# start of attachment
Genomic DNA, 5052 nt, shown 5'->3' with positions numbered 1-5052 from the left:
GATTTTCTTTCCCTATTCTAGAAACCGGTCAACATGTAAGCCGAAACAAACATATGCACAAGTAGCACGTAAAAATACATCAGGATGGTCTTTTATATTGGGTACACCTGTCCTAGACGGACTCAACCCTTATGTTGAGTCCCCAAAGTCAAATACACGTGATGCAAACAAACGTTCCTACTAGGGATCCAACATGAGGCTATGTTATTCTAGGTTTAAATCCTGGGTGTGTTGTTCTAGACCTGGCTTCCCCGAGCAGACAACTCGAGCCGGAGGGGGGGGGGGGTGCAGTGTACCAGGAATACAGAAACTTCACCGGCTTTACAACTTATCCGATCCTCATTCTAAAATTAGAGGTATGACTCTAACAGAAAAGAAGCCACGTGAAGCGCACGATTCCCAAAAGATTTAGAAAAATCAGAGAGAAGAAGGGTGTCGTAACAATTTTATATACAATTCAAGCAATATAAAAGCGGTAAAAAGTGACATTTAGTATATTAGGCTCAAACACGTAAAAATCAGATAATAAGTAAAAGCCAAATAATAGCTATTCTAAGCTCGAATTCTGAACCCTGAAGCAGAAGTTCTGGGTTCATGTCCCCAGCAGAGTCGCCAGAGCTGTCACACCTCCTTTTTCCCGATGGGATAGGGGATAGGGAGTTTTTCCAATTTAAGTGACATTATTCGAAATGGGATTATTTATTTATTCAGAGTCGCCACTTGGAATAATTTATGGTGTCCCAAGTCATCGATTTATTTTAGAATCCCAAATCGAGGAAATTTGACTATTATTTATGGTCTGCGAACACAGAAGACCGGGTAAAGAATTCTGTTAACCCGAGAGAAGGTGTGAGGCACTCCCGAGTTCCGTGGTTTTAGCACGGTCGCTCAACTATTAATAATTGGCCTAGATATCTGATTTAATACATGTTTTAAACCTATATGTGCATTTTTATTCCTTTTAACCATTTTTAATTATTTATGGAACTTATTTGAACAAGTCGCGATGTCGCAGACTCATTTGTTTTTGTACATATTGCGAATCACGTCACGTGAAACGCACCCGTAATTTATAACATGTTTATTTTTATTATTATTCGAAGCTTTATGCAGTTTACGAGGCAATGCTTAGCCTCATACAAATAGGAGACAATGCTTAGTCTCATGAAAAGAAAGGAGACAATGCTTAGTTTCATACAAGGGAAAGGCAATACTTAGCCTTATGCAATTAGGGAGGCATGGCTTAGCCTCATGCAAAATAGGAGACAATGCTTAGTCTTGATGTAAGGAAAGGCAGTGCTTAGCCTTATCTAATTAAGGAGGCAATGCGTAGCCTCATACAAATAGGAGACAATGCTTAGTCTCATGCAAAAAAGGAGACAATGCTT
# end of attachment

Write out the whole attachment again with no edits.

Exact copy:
Genomic DNA, 5052 nt, shown 5'->3' with positions numbered 1-5052 from the left:
GATTTTCTTTCCCTATTCTAGAAACCGGTCAACATGTAAGCCGAAACAAACATATGCACAAGTAGCACGTAAAAATACATCAGGATGGTCTTTTATATTGGGTACACCTGTCCTAGACGGACTCAACCCTTATGTTGAGTCCCCAAAGTCAAATACACGTGATGCAAACAAACGTTCCTACTAGGGATCCAACATGAGGCTATGTTATTCTAGGTTTAAATCCTGGGTGTGTTGTTCTAGACCTGGCTTCCCCGAGCAGACAACTCGAGCCGGAGGGGGGGGGGGGTGCAGTGTACCAGGAATACAGAAACTTCACCGGCTTTACAACTTATCCGATCCTCATTCTAAAATTAGAGGTATGACTCTAACAGAAAAGAAGCCACGTGAAGCGCACGATTCCCAAAAGATTTAGAAAAATCAGAGAGAAGAAGGGTGTCGTAACAATTTTATATACAATTCAAGCAATATAAAAGCGGTAAAAAGTGACATTTAGTATATTAGGCTCAAACACGTAAAAATCAGATAATAAGTAAAAGCCAAATAATAGCTATTCTAAGCTCGAATTCTGAACCCTGAAGCAGAAGTTCTGGGTTCATGTCCCCAGCAGAGTCGCCAGAGCTGTCACACCTCCTTTTTCCCGATGGGATAGGGGATAGGGAGTTTTTCCAATTTAAGTGACATTATTCGAAATGGGATTATTTATTTATTCAGAGTCGCCACTTGGAATAATTTATGGTGTCCCAAGTCATCGATTTATTTTAGAATCCCAAATCGAGGAAATTTGACTATTATTTATGGTCTGCGAACACAGAAGACCGGGTAAAGAATTCTGTTAACCCGAGAGAAGGTGTGAGGCACTCCCGAGTTCCGTGGTTTTAGCACGGTCGCTCAACTATTAATAATTGGCCTAGATATCTGATTTAATACATGTTTTAAACCTATATGTGCATTTTTATTCCTTTTAACCATTTTTAATTATTTATGGAACTTATTTGAACAAGTCGCGATGTCGCAGACTCATTTGTTTTTGTACATATTGCGAATCACGTCACGTGAAACGCACCCGTAATTTATAACATGTTTATTTTTATTATTATTCGAAGCTTTATGCAGTTTACGAGGCAATGCTTAGCCTCATACAAATAGGAGACAATGCTTAGTCTCATGAAAAGAAAGGAGACAATGCTTAGTTTCATACAAGGGAAAGGCAATACTTAGCCTTATGCAATTAGGGAGGCATGGCTTAGCCTCATGCAAAATAGGAGACAATGCTTAGTCTTGATGTAAGGAAAGGCAGTGCTTAGCCTTATCTAATTAAGGAGGCAATGCGTAGCCTCATACAAATAGGAGACAATGCTTAGTCTCATGCAAAAAAGGAGACAATGCTT